At some point in your career, you're probably going to have to stand up and speak in front of a room full of people. If you're a developer you could be giving a presentation at a user group or conference, or you could just have been called on to address a staff meeting. If the room and audience is large enough, you'll be wearing, holding, or standing in front of a microphone.
Speak to the audience, not the microphone.
Most people who aren't used to it talk as if they are speaking to the microphone. Intuitively, this makes sense because the whole point of having a microphone is so it can pick up your voice and deliver it to the audience:
The problem is that a microphone can only amplify what it is given to work with. If you are talking only as far as the microphone, the voice that reaches the mic will be too quiet to amplify effectively. Even if you increase the gain your voice is still going to sound weak, and there's only so far you can push it before the microphone starts picking up too much ambient noise and you're competing with your own feedback.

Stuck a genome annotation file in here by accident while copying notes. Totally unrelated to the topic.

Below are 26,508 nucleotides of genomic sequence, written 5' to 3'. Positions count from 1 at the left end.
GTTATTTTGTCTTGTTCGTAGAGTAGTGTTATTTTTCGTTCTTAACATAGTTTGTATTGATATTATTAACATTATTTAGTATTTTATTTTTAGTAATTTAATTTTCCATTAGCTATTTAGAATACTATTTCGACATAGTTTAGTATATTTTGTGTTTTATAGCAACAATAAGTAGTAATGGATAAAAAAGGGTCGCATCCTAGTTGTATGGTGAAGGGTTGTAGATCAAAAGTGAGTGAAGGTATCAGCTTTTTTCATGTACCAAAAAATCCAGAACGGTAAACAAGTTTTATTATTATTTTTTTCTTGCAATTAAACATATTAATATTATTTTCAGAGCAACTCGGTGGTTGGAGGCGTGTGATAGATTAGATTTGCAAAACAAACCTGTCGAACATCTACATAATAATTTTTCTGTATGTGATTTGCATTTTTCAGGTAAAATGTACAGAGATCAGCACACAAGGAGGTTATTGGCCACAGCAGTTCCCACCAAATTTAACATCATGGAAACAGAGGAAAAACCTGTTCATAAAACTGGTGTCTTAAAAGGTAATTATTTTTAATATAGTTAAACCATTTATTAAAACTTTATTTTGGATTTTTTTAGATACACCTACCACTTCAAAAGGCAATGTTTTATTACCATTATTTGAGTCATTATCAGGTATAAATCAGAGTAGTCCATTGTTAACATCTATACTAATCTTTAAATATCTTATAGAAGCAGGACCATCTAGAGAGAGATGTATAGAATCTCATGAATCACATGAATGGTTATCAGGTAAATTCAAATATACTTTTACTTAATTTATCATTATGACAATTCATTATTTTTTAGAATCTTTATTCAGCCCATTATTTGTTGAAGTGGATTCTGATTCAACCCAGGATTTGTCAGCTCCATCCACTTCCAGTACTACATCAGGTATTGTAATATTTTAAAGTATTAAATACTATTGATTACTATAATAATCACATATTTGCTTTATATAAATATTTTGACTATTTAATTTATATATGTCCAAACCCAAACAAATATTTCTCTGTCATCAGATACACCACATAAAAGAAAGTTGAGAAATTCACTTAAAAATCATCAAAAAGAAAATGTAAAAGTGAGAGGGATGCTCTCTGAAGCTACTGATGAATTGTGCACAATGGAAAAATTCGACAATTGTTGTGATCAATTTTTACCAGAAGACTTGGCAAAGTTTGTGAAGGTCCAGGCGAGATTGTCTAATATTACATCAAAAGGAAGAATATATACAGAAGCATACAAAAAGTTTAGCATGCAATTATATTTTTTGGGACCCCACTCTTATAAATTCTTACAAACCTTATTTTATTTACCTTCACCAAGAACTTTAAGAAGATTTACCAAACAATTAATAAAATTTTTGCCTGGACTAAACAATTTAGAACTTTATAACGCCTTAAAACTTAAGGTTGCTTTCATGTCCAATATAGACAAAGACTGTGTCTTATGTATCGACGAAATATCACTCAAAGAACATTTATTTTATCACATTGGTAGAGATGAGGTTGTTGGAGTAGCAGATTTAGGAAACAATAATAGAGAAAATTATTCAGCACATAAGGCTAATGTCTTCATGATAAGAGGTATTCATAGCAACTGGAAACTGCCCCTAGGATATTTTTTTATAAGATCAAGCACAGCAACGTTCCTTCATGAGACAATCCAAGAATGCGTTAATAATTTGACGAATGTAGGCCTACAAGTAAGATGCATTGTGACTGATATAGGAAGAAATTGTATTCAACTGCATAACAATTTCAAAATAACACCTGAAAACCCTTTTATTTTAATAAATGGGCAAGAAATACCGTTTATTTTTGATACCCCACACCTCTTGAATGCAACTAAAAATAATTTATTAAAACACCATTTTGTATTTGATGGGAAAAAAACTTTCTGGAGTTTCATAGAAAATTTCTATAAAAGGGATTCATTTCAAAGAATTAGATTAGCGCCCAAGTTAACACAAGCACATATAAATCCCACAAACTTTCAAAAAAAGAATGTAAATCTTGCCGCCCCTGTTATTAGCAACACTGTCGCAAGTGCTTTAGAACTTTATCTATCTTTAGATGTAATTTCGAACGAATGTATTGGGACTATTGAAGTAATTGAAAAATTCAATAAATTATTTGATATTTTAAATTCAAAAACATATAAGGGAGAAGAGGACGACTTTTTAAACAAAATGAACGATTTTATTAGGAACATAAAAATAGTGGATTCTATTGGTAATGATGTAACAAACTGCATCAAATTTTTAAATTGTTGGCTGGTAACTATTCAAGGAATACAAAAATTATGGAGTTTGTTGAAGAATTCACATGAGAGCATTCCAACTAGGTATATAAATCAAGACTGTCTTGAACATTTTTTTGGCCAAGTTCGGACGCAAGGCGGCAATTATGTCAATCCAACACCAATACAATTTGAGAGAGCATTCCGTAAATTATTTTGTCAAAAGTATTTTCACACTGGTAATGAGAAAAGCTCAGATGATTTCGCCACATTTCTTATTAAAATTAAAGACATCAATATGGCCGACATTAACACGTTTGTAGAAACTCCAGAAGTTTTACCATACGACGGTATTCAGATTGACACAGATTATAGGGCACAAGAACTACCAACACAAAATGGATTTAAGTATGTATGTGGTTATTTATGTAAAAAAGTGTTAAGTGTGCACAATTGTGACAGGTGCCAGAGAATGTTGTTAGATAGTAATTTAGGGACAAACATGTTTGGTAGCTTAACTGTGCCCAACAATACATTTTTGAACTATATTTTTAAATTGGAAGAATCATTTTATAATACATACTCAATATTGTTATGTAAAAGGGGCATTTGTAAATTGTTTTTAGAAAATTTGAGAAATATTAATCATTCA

The best way to use a microphone is to pretend it isn't there. Talk to the audience, project your voice like you're speaking to a room full of people, and just put the microphone in the way.
Bonus feature: lapel microphones
Sometimes you'll be given a clip-on lapel mic. You've probably seen these things used on TV, they get clipped on halfway down someone's collar. This is because on TV they have a lot more control over ambient noise, acoustics and the audience than you ever will.
If you get given a lapel microphone, all the above advice applies -- if you don't speak clearly and loudly, it won't pick up what you're saying -- with one additional factor. Move it up. Don't hang the mic halfway down your chest, clip it as close to your throat as you can. That way you'll at least give it a half chance of picking up what you're saying.
And if it's not doing the job, don't be afraid to unclip it and hold it in front of your mouth.